Clane On-line

historical notes

by A. McEvoy

Page 6 of 6

The twentieth century did not bring much excitement either to disturb the quiet pattern of country life. Both the R.I.C. and later the Garda Barracks were burned during an otherwise rather quiet local version of the 'Troubles'. The R.I.C. Barracks had been vacated at the time. The Garda Barracks was burned by the same people in a fit of pique. National Government and two World Wars brought little change. From 1968 onwards, Clane came under the influence of an expanding population in the Dublin area due to lack of regional planning and the lack of development throughout the towns and villages of the Irish countryside. The next seven years brought a massive 500% increase in population to the present 1,500. This put great pressure on very primitive and inadequate community facilities. A ten year slowing period, due largely to a lack of sewerage capacity and also to the recession and increased petrol costs, has provided the time and opportunity to consolidate and develop facilities like the two magnificent new primary schools opened last year and the Community School to be opened next September. This will replace the co-educational secondary school opened originally in 1953 as a Secondary Top, attached to the Convent Primary School. The other major additions to community facilities have been the G.A.A. Grounds and Hall and Behan's Hall. There has also been some welcome growth of small local industries, despite the recession. However, the town is still largely of the "dormitory" type, with most of its inhabitants engaged in outside employment. Dormitory towns are notorious for their lack of community spirit. Clane, however, is exceptional in this regard. The very good community spirit which has grown up over the years continues to improve. The establishment of the Community Council ten years ago has played a major part in this, as have organisations like the Scouts, now almost five years old, and numerous other sporting and cultural organisations which are working for the common good.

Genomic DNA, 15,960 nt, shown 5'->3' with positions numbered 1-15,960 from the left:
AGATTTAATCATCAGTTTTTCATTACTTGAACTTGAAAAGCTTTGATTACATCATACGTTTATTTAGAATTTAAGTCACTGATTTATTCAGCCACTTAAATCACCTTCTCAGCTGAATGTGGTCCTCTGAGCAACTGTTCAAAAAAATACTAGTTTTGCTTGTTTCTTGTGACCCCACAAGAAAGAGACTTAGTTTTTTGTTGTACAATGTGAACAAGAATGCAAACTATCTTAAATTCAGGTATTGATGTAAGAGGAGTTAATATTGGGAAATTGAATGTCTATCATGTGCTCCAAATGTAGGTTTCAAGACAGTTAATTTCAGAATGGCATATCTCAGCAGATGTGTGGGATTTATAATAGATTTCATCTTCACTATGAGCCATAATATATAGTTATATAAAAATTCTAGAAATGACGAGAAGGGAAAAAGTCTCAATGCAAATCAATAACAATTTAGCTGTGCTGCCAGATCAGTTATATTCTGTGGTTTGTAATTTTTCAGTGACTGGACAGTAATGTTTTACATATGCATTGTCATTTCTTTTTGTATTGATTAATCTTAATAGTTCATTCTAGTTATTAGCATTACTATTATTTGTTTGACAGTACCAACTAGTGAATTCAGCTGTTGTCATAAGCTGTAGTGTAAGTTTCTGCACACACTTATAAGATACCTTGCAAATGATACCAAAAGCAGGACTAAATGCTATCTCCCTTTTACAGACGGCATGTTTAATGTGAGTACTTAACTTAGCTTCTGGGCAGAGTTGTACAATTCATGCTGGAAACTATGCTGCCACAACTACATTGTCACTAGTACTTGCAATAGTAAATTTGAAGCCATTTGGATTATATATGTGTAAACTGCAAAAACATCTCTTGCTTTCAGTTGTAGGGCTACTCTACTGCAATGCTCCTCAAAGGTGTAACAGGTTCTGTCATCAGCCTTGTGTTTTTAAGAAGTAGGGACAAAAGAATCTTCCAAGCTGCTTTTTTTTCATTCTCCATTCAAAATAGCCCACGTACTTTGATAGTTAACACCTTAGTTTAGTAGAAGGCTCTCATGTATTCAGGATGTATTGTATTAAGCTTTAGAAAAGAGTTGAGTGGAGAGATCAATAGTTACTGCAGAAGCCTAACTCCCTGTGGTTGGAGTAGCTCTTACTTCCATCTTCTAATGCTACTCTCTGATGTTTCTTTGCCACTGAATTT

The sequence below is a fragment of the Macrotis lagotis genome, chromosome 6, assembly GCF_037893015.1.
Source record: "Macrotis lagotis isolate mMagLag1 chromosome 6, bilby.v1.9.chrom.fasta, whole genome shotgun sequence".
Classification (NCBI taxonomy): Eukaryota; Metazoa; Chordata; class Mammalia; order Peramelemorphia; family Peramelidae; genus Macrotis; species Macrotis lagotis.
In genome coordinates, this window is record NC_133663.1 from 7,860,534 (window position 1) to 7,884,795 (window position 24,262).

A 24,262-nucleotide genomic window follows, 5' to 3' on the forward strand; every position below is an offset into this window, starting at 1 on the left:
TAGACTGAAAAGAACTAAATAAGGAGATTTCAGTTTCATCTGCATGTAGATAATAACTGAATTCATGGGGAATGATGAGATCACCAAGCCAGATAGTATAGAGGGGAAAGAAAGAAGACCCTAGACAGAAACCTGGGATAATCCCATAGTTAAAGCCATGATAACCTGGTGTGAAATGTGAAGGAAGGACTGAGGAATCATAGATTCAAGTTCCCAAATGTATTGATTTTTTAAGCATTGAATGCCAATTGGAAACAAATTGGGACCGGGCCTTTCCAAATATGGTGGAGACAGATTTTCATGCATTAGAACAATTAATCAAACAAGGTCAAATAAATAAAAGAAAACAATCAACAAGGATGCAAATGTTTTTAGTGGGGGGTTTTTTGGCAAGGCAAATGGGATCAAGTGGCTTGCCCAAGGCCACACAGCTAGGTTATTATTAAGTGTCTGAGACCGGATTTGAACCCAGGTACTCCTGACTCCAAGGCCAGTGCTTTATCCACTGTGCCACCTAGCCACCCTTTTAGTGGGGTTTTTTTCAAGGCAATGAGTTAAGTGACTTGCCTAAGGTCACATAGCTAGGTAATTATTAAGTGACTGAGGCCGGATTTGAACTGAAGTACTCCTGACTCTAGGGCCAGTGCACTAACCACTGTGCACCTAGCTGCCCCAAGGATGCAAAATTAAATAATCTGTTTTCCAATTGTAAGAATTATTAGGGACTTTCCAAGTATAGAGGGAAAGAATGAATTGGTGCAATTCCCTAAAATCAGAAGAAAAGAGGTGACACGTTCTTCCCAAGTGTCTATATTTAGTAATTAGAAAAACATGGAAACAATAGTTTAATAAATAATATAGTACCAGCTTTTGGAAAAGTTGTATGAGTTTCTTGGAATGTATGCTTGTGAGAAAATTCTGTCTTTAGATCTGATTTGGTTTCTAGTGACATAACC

©Anthony McEvoy. 1984


Page 6 of 6  

Valid HTML 4.01! Valid CSS!